Lagavulin is one of my all time favorite distilleries. It’s almost impossible to encounter a bad Lagavulin. I can’t believe this is just the third review of Lagavulin on these pages the other two being the other two from the current standard range. The 16yo and the 12yo. The 16yo is the modern classic (It used to be the 12yo with the cream label) and right at the time there was a rumour the 16yo would be quite scarce, the new cask strength 12yo was released. As I said, the current standard range is the 16yo, this distillers edition I’m about to review, and the 12yo cask strength version. The latter two come to us as “annual releases”. Just like Springbank, this means that there is some batch variation. A wanted batch variation, to buy more of the same and compare them to other releases, identified by bottling year.
Just like NAS today, batch variation was always a dirty phrase, it’s not a word isn’t it. But marketing turned that around, just as they are trying with NAS. For me NAS means younger, less matured Whisky, so less contact with wood and as Gordon & MacPhail so aptly put it: “The wood makes the Whisky”. I’m not really happy about NAS, but I never disliked batch variations (again, look at Springbank), unless if the only way seemed to be down. There always has been a lot of discussion about our very Lagavulin 16yo, losing power, balance and character, but I hear the latest batches are becoming better and better again. Today Laphroaig seems to suffer from that…
This is the fifth Lagavulin Distillers Edition (DE). The first was distilled in 1979, the second in 1980, the third in 1981, and the fourth in 1984. Just like all the other distillers Editions, this Lagavulin has undergone a second maturation (a finish) in Pedro Ximénez (PX) casks.
Color: Copper orange.
Nose: Fantastic peat. Lagavulins from the eighties can have this excellent peat, I never get tired of. Peat, tar, seashore, you name anything maritime and its in here. Sure the more recent DE’s are still pretty good, but they don’t smell like this. That’s why Whisky lovers still pay a great deal of money for these older bottlings. Smoke comes next and it smells a bit electrical. It has vanilla and a slight fruity nose. You know it’s there, but so hard to distinguish what it is. Ahhh lots of smoked (dry) sausage and slightly dried out onions and pear. Excellent, what a combination. Where have you smelled that last in a Whisky? This Lagavulin is all about balance (again some kind of dirty word for some). The whole is so fantastic, and goes on and on. Wonderful. Hard to put down. With time the fruit, still distant, finds it’s place in the whole and adds a more fresh and fruity part to the whole. Just smelling it is quite the experience, and still getting better. Lagavulin is such a big aroma, that even the thick and sweet PX can’t overpower it, just add a little something. I guess the finish was done intelligently. I’m putting off tasting it for just a while longer to put on my fisherman’s sweater…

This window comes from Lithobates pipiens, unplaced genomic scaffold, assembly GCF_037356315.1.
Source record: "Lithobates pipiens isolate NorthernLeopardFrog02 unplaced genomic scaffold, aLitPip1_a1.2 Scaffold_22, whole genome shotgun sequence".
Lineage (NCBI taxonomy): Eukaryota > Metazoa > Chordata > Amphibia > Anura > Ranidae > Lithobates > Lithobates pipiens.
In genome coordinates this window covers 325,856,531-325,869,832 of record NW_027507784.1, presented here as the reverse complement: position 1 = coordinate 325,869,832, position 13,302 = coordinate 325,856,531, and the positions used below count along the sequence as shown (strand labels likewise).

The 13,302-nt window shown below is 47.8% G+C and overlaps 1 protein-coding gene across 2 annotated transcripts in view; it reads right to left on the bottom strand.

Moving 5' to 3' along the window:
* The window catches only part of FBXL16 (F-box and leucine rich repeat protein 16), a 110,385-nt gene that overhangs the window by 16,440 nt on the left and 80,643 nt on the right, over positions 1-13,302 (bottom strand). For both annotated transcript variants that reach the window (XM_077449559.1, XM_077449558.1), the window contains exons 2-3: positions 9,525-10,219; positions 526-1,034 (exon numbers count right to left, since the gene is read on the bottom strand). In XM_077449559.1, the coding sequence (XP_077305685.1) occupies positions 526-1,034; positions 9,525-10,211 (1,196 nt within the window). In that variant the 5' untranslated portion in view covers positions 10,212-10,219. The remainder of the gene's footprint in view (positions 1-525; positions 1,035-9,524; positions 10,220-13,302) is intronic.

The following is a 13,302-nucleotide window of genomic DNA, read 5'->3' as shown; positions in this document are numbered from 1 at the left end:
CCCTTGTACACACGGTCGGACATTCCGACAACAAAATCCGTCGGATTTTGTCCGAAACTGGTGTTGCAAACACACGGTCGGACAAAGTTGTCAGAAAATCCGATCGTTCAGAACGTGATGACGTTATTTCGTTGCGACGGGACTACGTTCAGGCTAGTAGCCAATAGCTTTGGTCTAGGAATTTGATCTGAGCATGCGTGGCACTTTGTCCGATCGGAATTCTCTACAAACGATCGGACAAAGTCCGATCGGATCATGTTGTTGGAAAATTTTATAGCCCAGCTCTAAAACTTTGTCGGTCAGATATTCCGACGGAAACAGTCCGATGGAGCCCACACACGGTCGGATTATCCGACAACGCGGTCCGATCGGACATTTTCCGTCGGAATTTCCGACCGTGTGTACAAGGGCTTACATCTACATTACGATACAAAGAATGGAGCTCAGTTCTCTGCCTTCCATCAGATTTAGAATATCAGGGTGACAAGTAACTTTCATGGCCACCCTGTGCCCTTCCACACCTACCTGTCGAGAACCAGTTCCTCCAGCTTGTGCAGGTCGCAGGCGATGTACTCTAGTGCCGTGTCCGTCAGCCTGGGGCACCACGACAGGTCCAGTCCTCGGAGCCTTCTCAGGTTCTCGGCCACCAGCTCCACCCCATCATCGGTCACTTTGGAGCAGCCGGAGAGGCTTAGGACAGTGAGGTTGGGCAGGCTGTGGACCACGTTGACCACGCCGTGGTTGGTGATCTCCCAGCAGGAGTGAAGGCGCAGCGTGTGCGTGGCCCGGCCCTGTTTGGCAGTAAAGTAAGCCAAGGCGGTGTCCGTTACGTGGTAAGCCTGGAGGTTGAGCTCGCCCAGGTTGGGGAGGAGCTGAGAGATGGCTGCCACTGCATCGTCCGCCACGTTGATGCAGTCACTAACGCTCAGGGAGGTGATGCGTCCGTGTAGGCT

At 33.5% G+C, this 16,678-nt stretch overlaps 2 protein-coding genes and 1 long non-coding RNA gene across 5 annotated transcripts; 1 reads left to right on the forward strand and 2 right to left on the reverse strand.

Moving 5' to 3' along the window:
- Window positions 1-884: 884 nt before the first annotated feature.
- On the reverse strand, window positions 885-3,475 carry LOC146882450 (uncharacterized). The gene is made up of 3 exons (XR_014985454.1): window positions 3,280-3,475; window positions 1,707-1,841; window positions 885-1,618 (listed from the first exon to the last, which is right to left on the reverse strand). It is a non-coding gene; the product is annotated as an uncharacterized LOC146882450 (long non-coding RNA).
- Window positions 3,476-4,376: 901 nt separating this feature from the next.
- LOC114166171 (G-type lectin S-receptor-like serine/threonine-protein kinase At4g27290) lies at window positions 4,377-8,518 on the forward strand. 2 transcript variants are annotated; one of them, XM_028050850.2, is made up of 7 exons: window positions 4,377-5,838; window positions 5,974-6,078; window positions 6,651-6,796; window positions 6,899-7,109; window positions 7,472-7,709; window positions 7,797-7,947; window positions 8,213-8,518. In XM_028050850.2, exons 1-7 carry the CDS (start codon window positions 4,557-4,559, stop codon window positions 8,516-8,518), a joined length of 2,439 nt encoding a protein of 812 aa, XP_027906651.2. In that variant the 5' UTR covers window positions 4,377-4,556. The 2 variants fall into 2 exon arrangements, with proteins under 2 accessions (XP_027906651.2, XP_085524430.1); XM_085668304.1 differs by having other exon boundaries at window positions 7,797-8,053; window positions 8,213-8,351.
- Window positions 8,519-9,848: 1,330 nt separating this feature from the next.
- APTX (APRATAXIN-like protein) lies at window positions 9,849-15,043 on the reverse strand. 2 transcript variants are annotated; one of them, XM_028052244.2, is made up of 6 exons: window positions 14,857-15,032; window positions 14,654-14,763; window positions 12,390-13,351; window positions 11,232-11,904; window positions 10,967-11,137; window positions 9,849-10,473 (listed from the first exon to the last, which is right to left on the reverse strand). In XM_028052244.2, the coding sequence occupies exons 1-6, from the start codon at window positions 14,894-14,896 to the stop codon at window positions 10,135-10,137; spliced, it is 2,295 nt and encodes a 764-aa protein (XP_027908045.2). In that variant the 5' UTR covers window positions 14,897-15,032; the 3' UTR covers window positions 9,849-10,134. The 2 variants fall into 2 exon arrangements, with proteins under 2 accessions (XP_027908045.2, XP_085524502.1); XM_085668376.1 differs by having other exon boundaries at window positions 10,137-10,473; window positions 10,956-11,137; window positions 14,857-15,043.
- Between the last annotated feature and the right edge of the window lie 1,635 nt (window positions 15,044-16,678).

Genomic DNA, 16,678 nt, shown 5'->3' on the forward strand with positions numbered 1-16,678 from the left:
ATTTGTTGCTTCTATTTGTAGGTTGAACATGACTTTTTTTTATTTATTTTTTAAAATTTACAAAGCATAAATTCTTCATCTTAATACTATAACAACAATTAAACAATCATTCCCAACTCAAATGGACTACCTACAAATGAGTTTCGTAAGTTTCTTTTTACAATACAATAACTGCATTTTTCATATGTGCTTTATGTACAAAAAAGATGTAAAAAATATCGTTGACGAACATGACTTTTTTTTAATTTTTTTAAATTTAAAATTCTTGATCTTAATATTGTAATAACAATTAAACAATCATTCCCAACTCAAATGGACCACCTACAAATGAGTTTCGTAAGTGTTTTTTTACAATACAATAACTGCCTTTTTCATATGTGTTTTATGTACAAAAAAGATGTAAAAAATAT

Taste: …in the end it would be a shame not to taste this, so here goes. Well somewhat less special than the nose is the first thing that comes to mind. The PX is more upfront as well. It starts out chewy. Nice licorice, black and white powder and a thick sweet Sherry without most of its sweetness. Does that even make sense? Waxy and again very coastal and raw. Masculine. Puffer’s smoke. Burning hay. Fishy, as it should be. Smoked fish of course. Smearing tar on the hull of a boat. Get yourself something like this, because modern peated Whiskies are nowhere near this profile. I wouldn’t add water to it, because reducing it to 43% shortened the finish already. Big body, with only a medium finish. In the aftertaste the balance is slightly gone. It could have been even better than it already is! Wow.
It’s been a while, but I do understand why Whisky lovers in general pay lots of money for Whiskies like this. This is great and they sure can’t make them like this anymore. Drinking this put you in a different place and time altogether. It changes you as a person (for a while). Sure it puts you back a few hundred euro’s pounds or dollars, but try to imagine what a trip to Islay in 1986 would cost you now. It’s a time-machine and time-bomb in one. A must have.